Painting Company Pays More Than $2 Million for Failing to Pay Employees on Fall River Work Project
M&J Painting Settles Claims of Unfair Business Practices on a Public Project
BOSTON – An Ohio based painting company has paid more than $2 million in restitution to settle claims that it violated Massachusetts prevailing wage and overtime laws, and engaged in unfair business practices and violated the Massachusetts False Claims Act, Attorney General Martha Coakley announced today.
“This company failed to properly pay its employees and obtained an unfair advantage over its competitors,” AG Coakley said. “Enforcing these laws is essential to maintain a level playing field for all businesses that play by the rules, and to protect the rights of our workers.”
The settlement resolves a lawsuit filed in May 2013 in Suffolk Superior Court, alleging that M&J Painting, Inc. (M&J) and its owner, Michael Kerpelis, intentionally failed to pay all wages to employees and knowingly submitted false payroll records in support of its claims for payment on a public construction contract.
The settlement provides more than $2 million in restitution to workers on the Braga Bridge painting project in Fall River. The settlement also resolves M&J’s claim that MassDOT was withholding money on a separate contract.
According to the agreement, MassDOT will release $2.065 million of the money it is holding to the Attorney General’s Office for distribution to workers, and will release the remainder to M&J to settle the contract claims.
In November 2008, M&J was selected from among six bidders to work on the Braga Bridge painting project, a $13 million public construction project in Fall River and Somerset. In May 2011, the AG’s Office received complaints alleging that M&J was not paying some of its employees for all of their hours on the project.
Through its investigation the Attorney General’s Office determined that from March 2010 to November 2011, M&J knew how many hours its employees were working, but failed to pay dozens of its workers for all hours worked. As a result, M&J failed to pay employees more than $2 million in prevailing wages and overtime wages.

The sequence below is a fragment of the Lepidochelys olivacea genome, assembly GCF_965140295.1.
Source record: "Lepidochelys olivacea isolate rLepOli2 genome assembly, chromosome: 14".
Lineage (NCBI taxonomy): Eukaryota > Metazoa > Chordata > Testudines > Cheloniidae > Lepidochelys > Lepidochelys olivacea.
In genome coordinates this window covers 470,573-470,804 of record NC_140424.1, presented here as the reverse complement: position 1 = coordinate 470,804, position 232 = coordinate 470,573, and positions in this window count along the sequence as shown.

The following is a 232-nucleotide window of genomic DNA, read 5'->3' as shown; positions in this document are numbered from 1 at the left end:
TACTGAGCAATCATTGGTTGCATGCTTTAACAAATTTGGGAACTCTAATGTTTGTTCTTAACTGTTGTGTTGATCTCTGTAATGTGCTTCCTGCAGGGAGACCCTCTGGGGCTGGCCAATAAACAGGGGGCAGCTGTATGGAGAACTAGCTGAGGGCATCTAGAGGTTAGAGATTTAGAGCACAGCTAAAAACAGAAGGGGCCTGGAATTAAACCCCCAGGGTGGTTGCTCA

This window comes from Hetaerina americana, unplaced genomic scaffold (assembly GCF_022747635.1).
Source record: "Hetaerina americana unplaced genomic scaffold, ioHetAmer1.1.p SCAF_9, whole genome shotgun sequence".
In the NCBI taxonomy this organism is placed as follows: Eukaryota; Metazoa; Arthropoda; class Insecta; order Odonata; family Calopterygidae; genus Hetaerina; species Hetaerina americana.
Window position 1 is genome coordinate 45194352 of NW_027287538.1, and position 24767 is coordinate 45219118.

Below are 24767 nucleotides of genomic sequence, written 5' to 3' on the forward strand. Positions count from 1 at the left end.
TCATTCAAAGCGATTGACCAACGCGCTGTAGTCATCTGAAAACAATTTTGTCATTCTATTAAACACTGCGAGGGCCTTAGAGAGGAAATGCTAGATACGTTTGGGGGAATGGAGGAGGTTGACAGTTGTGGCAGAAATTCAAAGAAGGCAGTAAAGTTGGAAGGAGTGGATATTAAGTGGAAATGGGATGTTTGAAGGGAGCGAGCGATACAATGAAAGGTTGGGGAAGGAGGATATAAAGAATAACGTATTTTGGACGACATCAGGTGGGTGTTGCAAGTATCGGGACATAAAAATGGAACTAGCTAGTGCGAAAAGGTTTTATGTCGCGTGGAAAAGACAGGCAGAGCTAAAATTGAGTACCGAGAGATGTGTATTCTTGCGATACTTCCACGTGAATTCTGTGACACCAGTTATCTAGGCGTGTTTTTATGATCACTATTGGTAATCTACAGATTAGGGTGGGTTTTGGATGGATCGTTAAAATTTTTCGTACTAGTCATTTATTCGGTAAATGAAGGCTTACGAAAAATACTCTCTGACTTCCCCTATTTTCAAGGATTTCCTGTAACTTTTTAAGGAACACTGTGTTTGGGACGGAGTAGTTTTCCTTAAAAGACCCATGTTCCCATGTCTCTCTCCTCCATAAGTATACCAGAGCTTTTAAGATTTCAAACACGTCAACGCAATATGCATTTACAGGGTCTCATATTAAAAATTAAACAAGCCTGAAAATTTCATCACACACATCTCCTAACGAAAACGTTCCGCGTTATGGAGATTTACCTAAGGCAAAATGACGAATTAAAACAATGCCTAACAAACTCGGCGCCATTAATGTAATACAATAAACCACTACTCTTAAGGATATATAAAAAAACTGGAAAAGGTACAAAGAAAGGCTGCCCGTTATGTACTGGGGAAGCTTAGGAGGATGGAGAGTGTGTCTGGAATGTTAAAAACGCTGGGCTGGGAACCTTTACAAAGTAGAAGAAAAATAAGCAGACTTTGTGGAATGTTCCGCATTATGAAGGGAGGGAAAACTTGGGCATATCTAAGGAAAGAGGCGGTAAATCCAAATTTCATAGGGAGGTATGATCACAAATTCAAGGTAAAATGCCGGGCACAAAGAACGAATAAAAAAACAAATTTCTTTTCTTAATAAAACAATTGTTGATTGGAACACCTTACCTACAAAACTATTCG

The AG’s lawsuit alleged that during the course of the project M&J submitted certified payroll records weekly asserting it was paying its employees the prevailing wage for all hours worked.
The AG’s investigation determined that M&J knowingly underreported the hours worked by dozens of its employees to give the appearance that it was in compliance with the wage and hour laws. The lawsuit alleged further that by misrepresenting how workers would be compensated, M&J engaged in a deceptive and unfair trade practice which violated the Commonwealth’s Consumer Protection Act. M&J was also alleged to have knowingly submitted false certified payroll records to the awarding authority that grossly understated the total number of hours worked by M&J employees, in violation of the Massachusetts False Claims Act.
Passed in 2000, the False Claims Act authorizes the Attorney General to sue entities that submit false claims for payment to the state government or its political subdivisions on contracting and purchasing issues.
This matter was handled by Fair Labor Division Chief Matthew Berge, Deputy Chief Amy Goyer, Assistant Attorney General Drew Cahill, and Assistant Attorney General Jason Barshak of the Trial Division with investigative assistance from Fair Labor Investigators Mario Paiva and Jennifer Pak.